A new study shows that a very small molecule called microRNA-132 can have a significant impact on different brain cells and may play a role in Alzheimer's disease.
Published Altered gut bacteria may be early sign of Alzheimer's disease (via sciencedaily.com) Original source
Alzheimer's disease causes changes to the brain that begin two decades or more before symptoms appear. A study reveals that the bacteria that live in the gut also change before Alzheimer's symptoms arise, a discovery that could lead to diagnostics or treatments for Alzheimer's disease that target the gut microbiome.
Published Taurine may be a key to longer and healthier life (via sciencedaily.com) Original source
A study finds that deficiency of taurine, a molecule produced in our bodies, drives aging, and taurine supplements can improve health and increase lifespan in animals.
Published The IL-17 protein plays a key role in skin aging (via sciencedaily.com) Original source
A team of scientists has discovered that IL-17 protein plays a central role in skin aging. The study highlights an IL-17-mediated ageing process to an inflammatory state.
Published A chance observation finds potential hearing biomarker for Alzheimer's disease (via sciencedaily.com) Original source
Researchers found where plaques are found in the brain may impact hearing in Alzheimer's disease.
Published Sea cucumbers: The marine delicacy that can deter diabetes (via sciencedaily.com) Original source
They're a marine delicacy loved across Asia, but the humble sea cucumber is also proving to be a key ingredient in preventing diabetes, according to new research.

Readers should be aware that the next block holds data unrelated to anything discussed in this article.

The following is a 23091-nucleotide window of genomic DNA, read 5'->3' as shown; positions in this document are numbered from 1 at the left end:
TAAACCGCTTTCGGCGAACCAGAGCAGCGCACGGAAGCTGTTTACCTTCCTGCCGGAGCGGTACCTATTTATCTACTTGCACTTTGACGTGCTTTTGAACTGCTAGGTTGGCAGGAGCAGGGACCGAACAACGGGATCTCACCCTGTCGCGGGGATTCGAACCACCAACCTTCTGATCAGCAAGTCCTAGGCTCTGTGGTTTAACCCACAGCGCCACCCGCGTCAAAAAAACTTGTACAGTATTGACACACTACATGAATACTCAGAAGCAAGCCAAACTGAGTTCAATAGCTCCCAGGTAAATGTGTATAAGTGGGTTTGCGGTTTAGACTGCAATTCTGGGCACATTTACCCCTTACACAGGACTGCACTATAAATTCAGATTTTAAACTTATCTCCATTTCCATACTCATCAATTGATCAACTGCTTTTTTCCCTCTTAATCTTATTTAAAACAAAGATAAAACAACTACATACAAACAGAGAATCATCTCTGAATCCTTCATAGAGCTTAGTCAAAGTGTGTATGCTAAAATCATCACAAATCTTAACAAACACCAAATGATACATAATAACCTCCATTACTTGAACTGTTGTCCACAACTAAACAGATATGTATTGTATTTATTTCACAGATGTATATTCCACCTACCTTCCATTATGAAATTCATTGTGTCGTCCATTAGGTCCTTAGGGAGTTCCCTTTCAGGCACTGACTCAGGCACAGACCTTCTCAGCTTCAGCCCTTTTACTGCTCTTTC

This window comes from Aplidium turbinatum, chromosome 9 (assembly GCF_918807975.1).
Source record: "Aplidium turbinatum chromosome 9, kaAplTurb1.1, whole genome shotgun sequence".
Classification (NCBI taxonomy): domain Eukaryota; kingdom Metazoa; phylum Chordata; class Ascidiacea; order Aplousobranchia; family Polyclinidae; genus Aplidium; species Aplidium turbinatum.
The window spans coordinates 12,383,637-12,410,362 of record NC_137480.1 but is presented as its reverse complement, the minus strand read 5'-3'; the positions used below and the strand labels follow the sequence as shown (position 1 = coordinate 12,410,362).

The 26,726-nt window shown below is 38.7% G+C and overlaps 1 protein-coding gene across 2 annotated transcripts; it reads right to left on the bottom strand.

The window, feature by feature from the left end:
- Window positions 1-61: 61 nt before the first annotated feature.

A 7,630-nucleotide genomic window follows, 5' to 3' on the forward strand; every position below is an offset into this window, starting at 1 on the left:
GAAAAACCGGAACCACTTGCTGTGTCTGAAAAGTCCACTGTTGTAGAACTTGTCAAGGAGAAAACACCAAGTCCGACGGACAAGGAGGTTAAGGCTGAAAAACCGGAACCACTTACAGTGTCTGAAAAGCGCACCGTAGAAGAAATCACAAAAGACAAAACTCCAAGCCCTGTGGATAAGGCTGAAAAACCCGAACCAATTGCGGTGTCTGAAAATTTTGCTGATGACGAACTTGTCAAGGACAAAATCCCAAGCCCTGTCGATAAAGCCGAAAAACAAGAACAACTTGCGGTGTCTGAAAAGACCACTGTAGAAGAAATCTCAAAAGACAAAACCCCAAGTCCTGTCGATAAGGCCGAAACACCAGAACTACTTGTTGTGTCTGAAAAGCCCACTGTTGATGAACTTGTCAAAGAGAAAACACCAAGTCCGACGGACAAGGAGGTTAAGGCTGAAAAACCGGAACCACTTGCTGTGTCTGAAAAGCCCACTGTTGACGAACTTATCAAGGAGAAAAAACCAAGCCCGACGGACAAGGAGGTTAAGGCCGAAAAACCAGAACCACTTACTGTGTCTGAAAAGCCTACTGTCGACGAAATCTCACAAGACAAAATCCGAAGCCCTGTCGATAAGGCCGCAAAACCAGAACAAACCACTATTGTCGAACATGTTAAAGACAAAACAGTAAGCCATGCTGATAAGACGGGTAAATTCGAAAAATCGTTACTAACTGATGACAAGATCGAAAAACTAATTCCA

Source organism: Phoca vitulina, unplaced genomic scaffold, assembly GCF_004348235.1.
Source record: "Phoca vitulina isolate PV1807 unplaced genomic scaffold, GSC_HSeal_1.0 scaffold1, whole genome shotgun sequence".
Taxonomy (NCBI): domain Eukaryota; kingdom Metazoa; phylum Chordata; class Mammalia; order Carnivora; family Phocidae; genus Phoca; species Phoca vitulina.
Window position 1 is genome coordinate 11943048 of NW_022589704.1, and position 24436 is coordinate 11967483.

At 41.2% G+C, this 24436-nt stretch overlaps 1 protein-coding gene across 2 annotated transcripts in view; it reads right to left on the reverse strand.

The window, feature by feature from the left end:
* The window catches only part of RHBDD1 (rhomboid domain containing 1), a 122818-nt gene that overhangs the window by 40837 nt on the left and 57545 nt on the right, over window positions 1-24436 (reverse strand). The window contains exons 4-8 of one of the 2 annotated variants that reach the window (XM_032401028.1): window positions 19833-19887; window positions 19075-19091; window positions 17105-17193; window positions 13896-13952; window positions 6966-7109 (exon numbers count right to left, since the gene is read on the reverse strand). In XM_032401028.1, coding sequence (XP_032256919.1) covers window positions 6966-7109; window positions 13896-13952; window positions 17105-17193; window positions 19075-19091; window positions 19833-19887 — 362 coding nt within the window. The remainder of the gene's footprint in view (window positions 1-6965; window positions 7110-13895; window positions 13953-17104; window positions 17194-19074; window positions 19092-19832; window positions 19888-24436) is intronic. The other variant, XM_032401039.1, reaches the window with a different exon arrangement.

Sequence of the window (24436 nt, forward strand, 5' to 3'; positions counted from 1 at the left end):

Published Poorly insulated nerve cells promote Alzheimer's disease in old age (via sciencedaily.com) Original source
Researchers have shown that defective myelin actively promotes disease-related changes in Alzheimer's disease.
Published Why do some people live to be 100? Intestinal bacteria may hold the answer (via sciencedaily.com) Original source
Some people live longer than others -- possibly due to a unique combination of bacteria in their intestines, new research concludes.
Published Tracking early signs of Alzheimer's pathology in a mouse model (via sciencedaily.com) Original source
About two-thirds of the risk for Alzheimer's disease (AD) is thought to arise from genetic influences, but about a third could be influenced by environment and lifestyle, opening the door for behavioral interventions that could delay or prevent pathophysiological changes that occur with AD. Now a new study in a mouse model of AD examines the effects of environmental enrichment on AD symptom progression and pathology.
Published Eat right, live longer: Could a moderate protein diet be the coveted elixir of youth? (via sciencedaily.com) Original source
Consuming nutritious food can improve metabolic health and delay aging. But what are the appropriate quantities of dietary macronutrients that can help achieve this? To answer this, researchers fed isocaloric diets with varying amounts of protein to young and middle-aged male mice. They found that the mice were metabolically healthier when fed moderate-protein diets. These findings could provide valuable insights into developing nutritional interventions and improving metabolic health in people.
Published Low sexual satisfaction linked to memory decline later in life (via sciencedaily.com) Original source
Low sexual satisfaction in middle age may serve as an early warning sign for future cognitive decline, according to a new study. The study, which tracked associations between erectile function, sexual satisfaction and cognition in hundreds of men aged 56 through 68, found that declines in sexual satisfaction and erectile function were correlated with future memory loss.
Published Low-flavanol diet drives age-related memory loss, large study finds (via sciencedaily.com) Original source
Age-related memory loss is likely caused, in part, by lack of flavanols -- nutrients found in certain fruits and vegetables -- according to a large study in older adults.